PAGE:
Planting Grass, Cattle and Covid, and Nematode Questions
This week I want to share three questions we received at the Caldwell Extension Center. I hope you find these questions and their answers helpful.
Question: Is it too late to plant grass seed?
Answer: It is not too late to sow cool season grass. Fall is the best time for renovation and seeding of cool-season lawns, pastures, and hayfields. September and October are great months to sow tall fescue in lawns, as well as sowing tall fescue or orchardgrass in pastures.
Spring-established tall fescue is more susceptible to drought, heat, fungal diseases, and weed encroachment. With normal weather patterns, spring seeding is not likely to result in a year-long stand of healthy tall fescue. So do not delay; seed now.
When seeding lawns, start with core aerification. This reduces soil compaction. Getting good soil-to-seed contact is essential. A typical tall fescue seeding rate is 5 to 6 pounds of seed per 1000 square feet. Germination will normally be in 5 to 10 days with soil moisture and suitable soil temperatures. As soil temperatures get cooler, germination will take 2 weeks or more with adequate moisture.
Overseeding pastures and hay fields can be done with a no-till drill. The Caldwell Soil and Water Conservation District and Ford’s Feed and Seed both have no-till drills for rent in the county. Both drills require a tractor with remote hydraulics. We recommend planting 15 pounds of pure live seed per acre for tall fescue and 12 pounds per acre for orchardgrass.
Question: Can farm animals get coronavirus?
Answer: Coronavirus is a general term that includes many viruses. Before the current pandemic, cattlemen were familiar with coronavirus as a virus that causes diarrhea in calves. Types of coronaviruses have also affected swine. However, the coronavirus causing the current problem is identified as SARS-CoV-2. SARS-CoV-2 is the virus that causes COVID-19 in humans.
Currently, there are 53 animals in the United States that have been confirmed positive for SARS-CoV-2 virus. The first confirmed animal case was a tiger in New York on April 4. Since then, there have been 52 other positive animal cases. Forty six of these cases are dogs and cats. The other animals that have been confirmed positive are a tiger and 5 minks.
Mink seem to be the most affected by this virus. Mink are raised for their fur. Utah is one of the nation’s top mink producers. Nine counties in Utah are currently quarantined by the State Veterinarian, Dr. Dean Taylor. Although animal losses are high, Dr. Taylor said, “People don’t appear to be at risk from the outbreak. [There is] no sign so far that the animals are spreading it to humans.”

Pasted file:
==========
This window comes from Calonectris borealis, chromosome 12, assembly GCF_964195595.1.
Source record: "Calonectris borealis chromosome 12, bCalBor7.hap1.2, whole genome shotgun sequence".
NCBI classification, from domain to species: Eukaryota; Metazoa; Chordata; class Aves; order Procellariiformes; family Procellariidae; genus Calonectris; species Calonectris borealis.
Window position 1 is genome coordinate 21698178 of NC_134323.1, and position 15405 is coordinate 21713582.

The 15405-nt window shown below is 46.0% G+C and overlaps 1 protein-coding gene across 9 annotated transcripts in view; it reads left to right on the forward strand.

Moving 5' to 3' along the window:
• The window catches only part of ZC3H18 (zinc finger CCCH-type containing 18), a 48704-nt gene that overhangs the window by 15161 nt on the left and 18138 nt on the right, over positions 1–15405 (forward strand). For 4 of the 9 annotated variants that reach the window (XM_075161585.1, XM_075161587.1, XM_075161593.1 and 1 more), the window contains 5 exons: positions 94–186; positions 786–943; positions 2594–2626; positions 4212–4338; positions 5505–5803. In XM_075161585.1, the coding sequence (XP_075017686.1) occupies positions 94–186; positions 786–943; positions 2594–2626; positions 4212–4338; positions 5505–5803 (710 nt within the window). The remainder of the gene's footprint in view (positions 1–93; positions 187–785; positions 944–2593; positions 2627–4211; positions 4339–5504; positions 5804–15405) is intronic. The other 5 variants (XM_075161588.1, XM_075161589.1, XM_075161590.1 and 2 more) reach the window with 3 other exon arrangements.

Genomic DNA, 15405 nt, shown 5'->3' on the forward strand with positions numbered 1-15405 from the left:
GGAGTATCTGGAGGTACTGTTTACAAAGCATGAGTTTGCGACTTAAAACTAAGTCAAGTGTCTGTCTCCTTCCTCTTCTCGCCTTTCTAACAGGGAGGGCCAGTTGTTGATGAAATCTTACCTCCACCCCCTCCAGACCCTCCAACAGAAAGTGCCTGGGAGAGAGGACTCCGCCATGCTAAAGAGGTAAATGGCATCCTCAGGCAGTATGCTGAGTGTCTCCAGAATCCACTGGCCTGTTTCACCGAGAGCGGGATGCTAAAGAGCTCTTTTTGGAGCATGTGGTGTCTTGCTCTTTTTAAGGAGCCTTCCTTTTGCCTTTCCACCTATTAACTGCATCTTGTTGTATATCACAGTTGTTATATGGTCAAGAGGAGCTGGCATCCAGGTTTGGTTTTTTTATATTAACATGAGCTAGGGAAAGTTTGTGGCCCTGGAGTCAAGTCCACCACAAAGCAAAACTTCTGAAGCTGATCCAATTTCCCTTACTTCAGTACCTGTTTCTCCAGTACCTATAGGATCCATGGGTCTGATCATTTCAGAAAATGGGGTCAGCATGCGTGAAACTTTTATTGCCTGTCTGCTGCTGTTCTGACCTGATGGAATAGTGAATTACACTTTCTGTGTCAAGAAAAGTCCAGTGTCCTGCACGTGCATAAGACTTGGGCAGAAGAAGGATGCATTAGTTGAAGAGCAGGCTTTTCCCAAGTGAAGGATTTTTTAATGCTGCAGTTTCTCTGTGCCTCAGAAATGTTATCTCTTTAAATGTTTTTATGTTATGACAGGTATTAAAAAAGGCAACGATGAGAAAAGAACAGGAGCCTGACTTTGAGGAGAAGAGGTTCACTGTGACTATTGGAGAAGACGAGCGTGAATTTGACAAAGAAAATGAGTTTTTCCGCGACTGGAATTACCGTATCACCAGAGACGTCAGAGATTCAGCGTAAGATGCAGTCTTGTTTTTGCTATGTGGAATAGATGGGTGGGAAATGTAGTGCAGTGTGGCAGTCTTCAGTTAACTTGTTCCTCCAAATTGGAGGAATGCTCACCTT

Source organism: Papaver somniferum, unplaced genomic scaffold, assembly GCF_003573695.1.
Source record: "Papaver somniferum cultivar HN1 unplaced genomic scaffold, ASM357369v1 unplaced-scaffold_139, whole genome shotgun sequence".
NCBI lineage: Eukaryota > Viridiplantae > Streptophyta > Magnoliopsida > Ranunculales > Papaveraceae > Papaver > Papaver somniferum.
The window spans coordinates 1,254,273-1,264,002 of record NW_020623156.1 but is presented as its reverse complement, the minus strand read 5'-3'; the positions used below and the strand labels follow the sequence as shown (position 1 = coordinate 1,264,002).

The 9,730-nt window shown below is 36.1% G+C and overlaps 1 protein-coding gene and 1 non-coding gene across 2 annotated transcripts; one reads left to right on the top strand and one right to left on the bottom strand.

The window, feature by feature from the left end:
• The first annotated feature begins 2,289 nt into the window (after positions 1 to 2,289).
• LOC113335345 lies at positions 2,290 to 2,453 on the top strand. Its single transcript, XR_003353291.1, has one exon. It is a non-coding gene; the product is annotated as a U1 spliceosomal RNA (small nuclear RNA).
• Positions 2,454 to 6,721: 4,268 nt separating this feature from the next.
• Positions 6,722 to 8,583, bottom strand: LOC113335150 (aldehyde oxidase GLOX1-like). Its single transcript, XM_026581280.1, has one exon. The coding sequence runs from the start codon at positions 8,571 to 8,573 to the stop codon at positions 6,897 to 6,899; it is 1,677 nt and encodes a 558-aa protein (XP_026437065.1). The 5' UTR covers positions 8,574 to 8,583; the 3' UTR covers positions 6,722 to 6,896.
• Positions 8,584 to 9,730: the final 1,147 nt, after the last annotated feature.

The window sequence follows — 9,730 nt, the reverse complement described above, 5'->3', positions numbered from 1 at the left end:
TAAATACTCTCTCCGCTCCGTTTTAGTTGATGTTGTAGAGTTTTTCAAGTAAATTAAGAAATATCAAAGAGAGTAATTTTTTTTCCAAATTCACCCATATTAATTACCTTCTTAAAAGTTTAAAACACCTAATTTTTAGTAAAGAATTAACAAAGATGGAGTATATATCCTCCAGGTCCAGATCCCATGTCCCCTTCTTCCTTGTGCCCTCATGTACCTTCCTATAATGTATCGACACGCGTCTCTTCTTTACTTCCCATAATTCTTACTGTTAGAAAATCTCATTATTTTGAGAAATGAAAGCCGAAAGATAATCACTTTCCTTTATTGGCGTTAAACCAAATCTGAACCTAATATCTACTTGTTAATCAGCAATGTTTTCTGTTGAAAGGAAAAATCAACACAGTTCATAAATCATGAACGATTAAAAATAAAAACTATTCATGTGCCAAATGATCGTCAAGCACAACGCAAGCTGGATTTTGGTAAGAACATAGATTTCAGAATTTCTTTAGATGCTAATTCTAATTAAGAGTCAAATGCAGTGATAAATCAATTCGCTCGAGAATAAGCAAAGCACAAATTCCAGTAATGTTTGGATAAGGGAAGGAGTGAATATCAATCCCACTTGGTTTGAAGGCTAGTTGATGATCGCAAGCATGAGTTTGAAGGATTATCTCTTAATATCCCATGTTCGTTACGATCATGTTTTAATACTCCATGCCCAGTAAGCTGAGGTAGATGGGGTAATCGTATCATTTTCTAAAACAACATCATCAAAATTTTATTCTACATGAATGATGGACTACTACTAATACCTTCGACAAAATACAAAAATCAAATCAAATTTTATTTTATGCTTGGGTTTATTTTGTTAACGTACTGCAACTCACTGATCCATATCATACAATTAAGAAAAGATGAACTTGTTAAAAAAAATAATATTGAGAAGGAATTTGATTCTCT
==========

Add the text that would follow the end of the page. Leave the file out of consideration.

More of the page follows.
The American Veterinary Medical Association says, “At this time, the risk of companion animals, including pets, spreading COVID-19 to people is considered to be low. The current spread of COVID-19 is primarily a result of person-to-person transmission. Based on the limited information available to date, the risk of animals spreading SARS-CoV-2 to people is thought to be low. At this time, there is no evidence that companion animals play a significant role in spreading the virus that causes COVID-19; however, we are still learning about this virus. Healthy habits should always be practiced around pets and other animals because animals can carry germs that can cause various types of illness in people. These habits include washing hands before and after interacting with animals or handling their food, waste, or supplies.”
Texas A&M University is currently leading a study funded by the U.S. Department of Agriculture National Institute of Food and Agriculture that will examine SARA-CoV-2 in the food chain. This is a study that examines what happens from the time animals enter a slaughter facility to when that product is purchased by a consumer. Although this disease is not a food borne illness, there are opportunities for this disease to spread as meat is moved through the supply chain.
This study will begin with determining the susceptibility and transmission of SARS-CoV-2 in beef cattle. Currently, there are no confirmed cases of SARS-CoV-2 in cattle.
Question: What are nematodes?
Answer: Nematode is a general term for very small unsegmented roundworms. Nematodes cannot be seen by the naked eye, and they are usually found in soil. Most nematodes are beneficial, feeding on bacteria, fungi, or other microscopic organisms, and some even provide control of disease organisms and insect pests. Soil nematodes are important for nutrient cycling in the soil and are food for larger soil organisms.
However, farmers and gardeners know more about a specific group of nematodes called plant-parasitic nematodes. Plant-parasitic nematodes damage the root system as they feed. This reduces the plant’s ability to take up water and nutrients from the soil. If there are enough plant-parasitic nematodes, then plant growth slows. In extreme cases, the plants look like they have a nutrient deficiency or are suffering from drought stress.
To diagnose most plant-parasitic nematode problems requires a sample be sent off to a lab. The technician will examine the roots and soil around the roots under a microscope. They will count and classify the types of plant-parasitic nematodes. However, root knot nematodes cause damage that is obvious without a microscope.
If you have agricultural questions, visit us anytime at caldwell.ces.ncsu.edu or contact us during normal business hours at the Caldwell Extension Center at 828-757-1290.